region of the Australian state of Queensland
Oceania > Australia > Queensland > South East Queensland

South East Queensland (SEQ), the most populous region taking up most of the southeast in Queensland, includes the city of Brisbane, the Sunshine Coast to Brisbane's north, and the Gold Coast to its south.



South East Queensland regions - Color-coded map
  Greater Brisbane
With over 2 million inhabitants, half of all Queenslanders call the Greater Brisbane region home. Home of the bustling capital of Brisbane and home to large green spaces contained within urban city streets.
  Gold Coast
The largest "holiday city" and the sixth largest city in Australia, the Gold Coast is a popular beachside destination with plenty of theme parks, water parks, beaches, and waterways. Interestingly, the Gold Coast has more canals than Venice.
  Sunshine Coast
Queensland's third largest settlement home to kilometres of surfing beaches and home to the region's iconic Glass House Mountains. It is the second largest "holiday city" in Queensland, after the Gold Coast and a budget alternative to GC, popular with families.
The northernmost point of the south-east, the Gympie region is an agricultural centre known for all the Australian subtropical fruits that you can possibly think of.
A more expensive and northerly location at the beach, and the sole one thing that many do in Noosa is visit its beaches.
  Scenic Rim
A very scenic region, nestled between the Gold Coast Hinterland and the Darling Downs offering landscapes that are a mix of the two. With several world-heritage national parks and scenic rainforests, it's no surprise why the region got its name.


  • 1 Brisbane - largest city and state capital
  • 2 Gold Coast - Australia's main party destination by the beach
  • 3 Sunshine Coast - a budget northerly alternative to the Gold Coast
  • 4 Ipswich - historical industrial city of Greater Brisbane
  • 5 Logan City
  • 6 Redland City - perhaps Greater Brisbane's most forgotten city
  • 7 Moreton Bay
  • 8 Gympie
  • 9 Noosa – the splurge Sunshine Coast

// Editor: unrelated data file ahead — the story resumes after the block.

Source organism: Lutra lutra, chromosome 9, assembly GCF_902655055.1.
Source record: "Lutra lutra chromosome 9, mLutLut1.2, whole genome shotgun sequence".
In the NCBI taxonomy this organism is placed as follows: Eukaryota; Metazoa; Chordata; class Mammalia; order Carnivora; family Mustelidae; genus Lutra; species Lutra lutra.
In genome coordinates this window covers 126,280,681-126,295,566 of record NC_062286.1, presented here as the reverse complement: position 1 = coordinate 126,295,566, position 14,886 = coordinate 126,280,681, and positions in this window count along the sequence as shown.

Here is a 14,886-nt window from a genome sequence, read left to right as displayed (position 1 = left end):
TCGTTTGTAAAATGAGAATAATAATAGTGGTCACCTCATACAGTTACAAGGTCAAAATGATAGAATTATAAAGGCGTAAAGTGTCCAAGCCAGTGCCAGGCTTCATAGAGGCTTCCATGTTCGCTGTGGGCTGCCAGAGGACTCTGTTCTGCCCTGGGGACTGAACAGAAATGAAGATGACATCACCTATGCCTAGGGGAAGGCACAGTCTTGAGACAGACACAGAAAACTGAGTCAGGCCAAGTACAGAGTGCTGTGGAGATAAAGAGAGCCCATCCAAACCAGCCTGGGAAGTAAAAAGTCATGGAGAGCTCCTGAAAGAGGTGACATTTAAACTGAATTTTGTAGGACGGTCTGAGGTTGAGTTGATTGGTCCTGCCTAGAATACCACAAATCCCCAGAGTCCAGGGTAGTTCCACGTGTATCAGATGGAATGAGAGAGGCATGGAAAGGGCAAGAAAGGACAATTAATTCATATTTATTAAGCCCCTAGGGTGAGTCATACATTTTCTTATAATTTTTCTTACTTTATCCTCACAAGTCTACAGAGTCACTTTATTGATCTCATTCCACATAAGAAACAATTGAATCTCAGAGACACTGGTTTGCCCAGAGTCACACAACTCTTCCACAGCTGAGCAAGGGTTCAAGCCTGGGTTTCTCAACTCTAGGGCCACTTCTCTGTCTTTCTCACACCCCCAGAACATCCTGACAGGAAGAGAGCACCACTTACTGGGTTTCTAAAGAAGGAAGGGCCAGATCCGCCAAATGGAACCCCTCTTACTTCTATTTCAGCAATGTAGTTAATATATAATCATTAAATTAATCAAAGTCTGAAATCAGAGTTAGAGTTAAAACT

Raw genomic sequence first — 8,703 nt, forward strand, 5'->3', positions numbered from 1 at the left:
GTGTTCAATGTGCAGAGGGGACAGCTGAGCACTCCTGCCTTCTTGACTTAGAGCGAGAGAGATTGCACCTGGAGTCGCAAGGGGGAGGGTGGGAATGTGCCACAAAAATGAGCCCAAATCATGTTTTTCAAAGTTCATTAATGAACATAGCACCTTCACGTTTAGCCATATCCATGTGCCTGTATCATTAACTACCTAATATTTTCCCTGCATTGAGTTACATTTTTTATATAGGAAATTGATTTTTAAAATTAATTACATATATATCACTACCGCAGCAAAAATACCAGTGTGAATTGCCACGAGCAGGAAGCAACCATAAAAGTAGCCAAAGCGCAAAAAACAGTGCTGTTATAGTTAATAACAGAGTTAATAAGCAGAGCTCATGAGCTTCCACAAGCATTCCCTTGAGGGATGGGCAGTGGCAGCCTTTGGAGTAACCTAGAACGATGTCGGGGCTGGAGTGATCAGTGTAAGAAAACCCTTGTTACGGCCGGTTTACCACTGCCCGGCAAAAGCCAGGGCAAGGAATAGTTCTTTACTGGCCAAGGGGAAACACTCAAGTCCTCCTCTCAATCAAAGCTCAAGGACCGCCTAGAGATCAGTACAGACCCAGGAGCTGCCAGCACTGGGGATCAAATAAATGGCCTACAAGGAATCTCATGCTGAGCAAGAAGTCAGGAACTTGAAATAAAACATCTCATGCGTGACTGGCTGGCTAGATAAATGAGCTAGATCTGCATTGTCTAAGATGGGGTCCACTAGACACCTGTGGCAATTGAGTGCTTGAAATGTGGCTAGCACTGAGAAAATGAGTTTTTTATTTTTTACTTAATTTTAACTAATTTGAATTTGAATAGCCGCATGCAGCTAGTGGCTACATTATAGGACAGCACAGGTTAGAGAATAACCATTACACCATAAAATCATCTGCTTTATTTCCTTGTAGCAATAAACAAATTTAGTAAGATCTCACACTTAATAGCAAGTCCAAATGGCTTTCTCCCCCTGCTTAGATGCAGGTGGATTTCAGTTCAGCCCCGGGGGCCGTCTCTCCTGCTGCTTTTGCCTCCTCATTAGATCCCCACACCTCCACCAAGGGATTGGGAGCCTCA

Other destinations

The Glass House Mountains



South East Queensland is the most populous and fastest growing region in Queensland.

Brisbane City

Brisbane is Australia's third largest city and capital of Queensland.

Summer in the Gold Coast

The Gold Coast (including Surfers Paradise) to the south of Brisbane is possibly Australia's main party destination by the beach.

Renowned for its relaxed approach to Queensland life, the Sunshine Coast is famous for its uncrowded white sand beaches and green scenery to the north of Brisbane. Stretching for nearly 70 kilometres, the Sunshine Coast falls within the Sunshine Coast Council's jurisdiction and provides for a great (and popular) escape from Brisbane, or the Gold Coast. A holiday mecca even for South East Queensland locals, the Sunshine Coast is a great place to relax, unwind and taste the amazing local produce.

The Scenic Rim region is a thriving rural paradise with breathtaking scenery set in the foothills of the Great Dividing Range and surrounded by world heritage listed national parks. Home to a population of more than 34,000, the region covers 4,250 km2 (1,640 sq mi) and is located an hour south of Brisbane and an hour inland from the Gold Coast. From its myriad of wineries and art galleries to expansive bushwalking tracks, state of the art equine facilities, growing rural communities and friendly country charm. Many forest areas were previously logged, but the forest recovery has been excellent, and virtually all the logging tracks have disappeared except for those still used for foot access.